Poultry litter furnace test producing fertilizer and heat on farm
December 12, 2013
PORT REPUBLIC—A Rockingham County poultry grower is hoping his pioneering test of a poultry litter furnace could change the industry forever. Glenn Rodes installed the innovative burner in March, and already it’s producing both fertilizer ash and heat on his farm.
The furnace is able to process 180 pounds of litter per hour. It was installed because of Rodes’ interest in eco-friendly farming and his willingness to put some of his own funding into a field test. His turkey brooder house demands quite a bit of heat for young birds, and he said the furnace has delivered.
“We like a room temperature somewhere in the neighborhood of 90 degrees, and the furnace puts out approximately 140-degree air into the houses,” Rodes said.
“The valley has a high nutrient load with all the agriculture, so the phosphorus in the soil is building up all the time,” he said. “So part of the purpose of this test is to remove that phosphorus from this area into areas that have a phosphorus deficiency. A ton of litter has approximately 67 gallons’ equivalent of propane, and if we can extract that heat and have the ash left over for fertilizer, it’s just a really good situation.”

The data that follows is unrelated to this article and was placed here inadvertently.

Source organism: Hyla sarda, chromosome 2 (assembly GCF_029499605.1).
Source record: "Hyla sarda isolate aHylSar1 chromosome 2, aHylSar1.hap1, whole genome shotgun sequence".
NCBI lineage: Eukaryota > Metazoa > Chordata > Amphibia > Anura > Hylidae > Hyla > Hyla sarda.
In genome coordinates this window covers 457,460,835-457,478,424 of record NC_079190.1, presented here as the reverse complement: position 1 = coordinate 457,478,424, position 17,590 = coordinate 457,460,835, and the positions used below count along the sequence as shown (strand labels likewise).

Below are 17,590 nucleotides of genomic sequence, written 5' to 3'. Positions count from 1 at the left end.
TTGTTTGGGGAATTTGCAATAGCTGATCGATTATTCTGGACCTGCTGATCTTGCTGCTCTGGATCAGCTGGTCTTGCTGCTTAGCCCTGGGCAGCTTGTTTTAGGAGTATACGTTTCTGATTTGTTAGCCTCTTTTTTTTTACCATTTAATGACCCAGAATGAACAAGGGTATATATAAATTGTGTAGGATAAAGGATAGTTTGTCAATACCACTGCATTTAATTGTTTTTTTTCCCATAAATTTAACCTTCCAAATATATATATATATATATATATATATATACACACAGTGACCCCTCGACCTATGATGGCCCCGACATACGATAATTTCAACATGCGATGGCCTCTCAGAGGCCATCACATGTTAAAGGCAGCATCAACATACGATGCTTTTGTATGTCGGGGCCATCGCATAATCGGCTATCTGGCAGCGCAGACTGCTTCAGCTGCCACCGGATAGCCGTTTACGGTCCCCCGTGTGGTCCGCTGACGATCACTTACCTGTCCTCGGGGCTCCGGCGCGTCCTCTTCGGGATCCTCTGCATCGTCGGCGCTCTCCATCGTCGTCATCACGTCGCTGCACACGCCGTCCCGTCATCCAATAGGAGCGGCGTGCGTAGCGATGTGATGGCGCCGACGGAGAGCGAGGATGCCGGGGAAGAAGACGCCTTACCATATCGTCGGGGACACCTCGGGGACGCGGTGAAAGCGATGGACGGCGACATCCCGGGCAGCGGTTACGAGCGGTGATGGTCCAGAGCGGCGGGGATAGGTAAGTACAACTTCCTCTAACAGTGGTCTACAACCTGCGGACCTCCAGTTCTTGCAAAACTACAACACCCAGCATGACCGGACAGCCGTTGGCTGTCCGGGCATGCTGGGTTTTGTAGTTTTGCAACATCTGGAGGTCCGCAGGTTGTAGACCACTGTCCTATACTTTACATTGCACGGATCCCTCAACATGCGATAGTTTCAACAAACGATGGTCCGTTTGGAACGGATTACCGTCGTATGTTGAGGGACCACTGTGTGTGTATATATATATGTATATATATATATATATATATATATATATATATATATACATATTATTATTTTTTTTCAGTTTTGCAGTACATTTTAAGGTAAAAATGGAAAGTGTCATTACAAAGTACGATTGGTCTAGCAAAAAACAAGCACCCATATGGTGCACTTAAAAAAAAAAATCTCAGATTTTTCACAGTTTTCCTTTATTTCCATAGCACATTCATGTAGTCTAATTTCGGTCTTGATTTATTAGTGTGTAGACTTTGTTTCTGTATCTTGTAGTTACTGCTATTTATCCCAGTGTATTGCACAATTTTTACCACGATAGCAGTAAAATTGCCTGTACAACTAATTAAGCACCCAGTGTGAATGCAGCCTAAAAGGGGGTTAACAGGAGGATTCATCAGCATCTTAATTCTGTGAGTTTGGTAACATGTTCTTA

The poultry litter furnace is one initiative in a farm manure-to-energy program sponsored by the National Fish and Wildlife Foundation, the Chesapeake Bay Funders Network, Virginia Cooperative Extension and other partners. Unlike other research projects, the furnace is far enough along that it can be put into a production agriculture setting.
Rodes processes his own soy and canola crops into biofuel for the skid loader he uses to fuel the poultry litter furnace. He’s hoping devices like the furnace can be used by many other farmers to reduce their energy costs while improving the environment.
“In agriculture you can either increase your income or reduce your costs. And reducing costs is often easier than increasing income,” he said. “We’re hoping that other farmers can see a project like this and think, `Maybe that will work on my farm.’
Data is still being collected on the poultry litter furnace, and the results will be shared with farmers across the country.
Media: Contact Norm Hyde, VFBF communications, at 804-290-1146.